Subtly, "I'm about to read the book" implies that "I want to read this book, but something is delaying me from reading it."
I can't imaging anyone ever saying "the book is going to be read", it's so awkward. I'm 55 and I have never said that or heard that in my life. BUT, using that same construction, there are some verbs that work with it:

EX: "The play is going to be narrated by Mr. John Frost." And, that is exactly the same as "Mr. John Frost is going to narrate the play."

If anyone wants a copy of my nightmarish English verb conjugation chart as a PDF file, PM me, and give me your e-mail and I'll send it to you.

Not enough time here to explain the horror that is English verb constructions.

There is ONE GOOD THING at least with English verbs! Unlike all other Germanic languages, a long time ago English peasants destroyed the English subjective case, and throughout history (when they finally became literate) replaced it with an infinitive through a spelling mistake:

"I should like that thou wouldst go to the market." {Olde English}
became: "I would like that you would go to the market." {Thou was eliminated, and should/shall changed their meanings}
became: "I'd like that you'd go to the market." {Simple peasant contractions}
then the conjunction "that" became optional so peasants would say: "I'd like you'd go to the market."
But they were saying it, and were illiterate. When they learned to write, they wrote what they were saying as it sounded:
"I'd like you to go to the market." Which is grammatically wrong, but it's been part of English ever since, and the subjective case was destroyed. Hooray! Go peasants!!! Go peasants!!!

BratBrat    木, 19/09/2019 - 01:40

About books: in Russia there are some huge libraries using conveyor belts to deliver books from storage to readers.
If you saw a book on such a belt you would probably ask ''Where is that book going to?'' And ''This book is going to be read'' would be a nice answer to your question.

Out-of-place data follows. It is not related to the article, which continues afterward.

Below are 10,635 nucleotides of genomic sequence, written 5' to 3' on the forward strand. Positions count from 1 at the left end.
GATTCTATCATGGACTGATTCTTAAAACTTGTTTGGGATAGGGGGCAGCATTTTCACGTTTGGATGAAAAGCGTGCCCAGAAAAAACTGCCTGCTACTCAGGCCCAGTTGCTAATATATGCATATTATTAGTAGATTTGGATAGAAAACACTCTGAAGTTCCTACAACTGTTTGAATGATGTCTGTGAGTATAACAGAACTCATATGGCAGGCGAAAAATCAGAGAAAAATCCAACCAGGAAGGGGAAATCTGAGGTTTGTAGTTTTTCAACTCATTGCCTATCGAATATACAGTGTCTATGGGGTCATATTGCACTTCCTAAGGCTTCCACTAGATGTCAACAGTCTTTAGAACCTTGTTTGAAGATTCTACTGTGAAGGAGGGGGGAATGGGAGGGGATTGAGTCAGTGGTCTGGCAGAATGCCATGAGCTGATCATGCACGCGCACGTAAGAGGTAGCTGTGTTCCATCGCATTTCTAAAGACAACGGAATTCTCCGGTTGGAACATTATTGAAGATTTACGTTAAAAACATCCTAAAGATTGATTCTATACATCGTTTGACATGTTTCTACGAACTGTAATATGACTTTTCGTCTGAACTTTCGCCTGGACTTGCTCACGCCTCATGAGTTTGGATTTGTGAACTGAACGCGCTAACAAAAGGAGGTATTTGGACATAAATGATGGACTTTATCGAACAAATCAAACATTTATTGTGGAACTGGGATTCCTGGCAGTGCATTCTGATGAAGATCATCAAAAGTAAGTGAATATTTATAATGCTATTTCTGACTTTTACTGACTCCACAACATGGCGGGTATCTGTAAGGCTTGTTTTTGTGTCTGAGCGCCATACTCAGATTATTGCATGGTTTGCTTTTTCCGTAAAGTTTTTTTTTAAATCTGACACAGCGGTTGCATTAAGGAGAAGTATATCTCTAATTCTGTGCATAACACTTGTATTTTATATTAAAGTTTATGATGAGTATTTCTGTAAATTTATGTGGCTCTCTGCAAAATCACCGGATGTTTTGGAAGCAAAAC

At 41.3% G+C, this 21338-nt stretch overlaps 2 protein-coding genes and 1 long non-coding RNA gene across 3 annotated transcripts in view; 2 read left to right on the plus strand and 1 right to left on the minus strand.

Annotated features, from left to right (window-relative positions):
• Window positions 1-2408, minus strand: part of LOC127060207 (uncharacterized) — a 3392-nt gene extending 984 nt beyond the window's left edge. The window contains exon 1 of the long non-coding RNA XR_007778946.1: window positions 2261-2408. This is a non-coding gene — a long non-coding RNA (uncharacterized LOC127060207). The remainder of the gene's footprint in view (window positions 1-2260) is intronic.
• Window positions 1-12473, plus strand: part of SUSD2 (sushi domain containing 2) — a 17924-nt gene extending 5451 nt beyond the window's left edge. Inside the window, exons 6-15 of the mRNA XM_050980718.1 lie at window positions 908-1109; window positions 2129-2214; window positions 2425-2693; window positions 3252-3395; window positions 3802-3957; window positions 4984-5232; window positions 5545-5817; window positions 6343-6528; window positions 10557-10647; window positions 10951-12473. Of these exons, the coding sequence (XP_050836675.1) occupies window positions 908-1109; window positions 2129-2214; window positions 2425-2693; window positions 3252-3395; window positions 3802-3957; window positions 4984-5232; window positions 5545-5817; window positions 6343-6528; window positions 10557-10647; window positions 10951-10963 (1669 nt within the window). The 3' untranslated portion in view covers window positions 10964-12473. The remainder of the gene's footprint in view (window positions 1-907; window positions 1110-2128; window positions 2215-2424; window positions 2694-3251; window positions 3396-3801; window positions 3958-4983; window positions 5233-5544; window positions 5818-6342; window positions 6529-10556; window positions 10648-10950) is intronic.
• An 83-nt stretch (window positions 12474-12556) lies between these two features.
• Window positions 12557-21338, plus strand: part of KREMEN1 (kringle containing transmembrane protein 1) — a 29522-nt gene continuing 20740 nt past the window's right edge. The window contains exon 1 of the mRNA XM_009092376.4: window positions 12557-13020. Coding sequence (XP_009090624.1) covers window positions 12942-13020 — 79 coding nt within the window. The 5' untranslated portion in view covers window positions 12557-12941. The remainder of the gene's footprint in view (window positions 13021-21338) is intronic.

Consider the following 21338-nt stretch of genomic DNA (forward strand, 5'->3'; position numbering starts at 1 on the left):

JadisJadis    火, 17/09/2019 - 18:10

I wonder : "If you lose your one and only", doesn't that mean "your one and only love", or something like that ?

Phil AmbroPhil Ambro    火, 17/09/2019 - 18:57

Yes, exactly. "If you lose your one and only." It's like saying, "If you lose the one person who was meant to be with you for your whole life." It comes from the idea that there's one "perfect" person for everyone, somewhere. So, he's saying, "If you lose the person who was perfect for you." Or something like that. In this case, "lose" doesn't mean that she died. In most cases "to lose someone" means that they died. But from this song's content, it's obvious that he was just an asshole, and she left him. He's just pining over the fact that he was an idiot, treated her so bad that she left him, and she was the perfect woman for him. A lot of country songs are like that, but normally they're sung by women. But, in true Country Song style, he had to go to a bar and get drunk. Country songs are like that. There's a joke (it's been around for years) that to make a country song, you have to have some specific things in it. "Alcohol" is a must! LOL.

Here is a lyric from "The Perfect Country Song"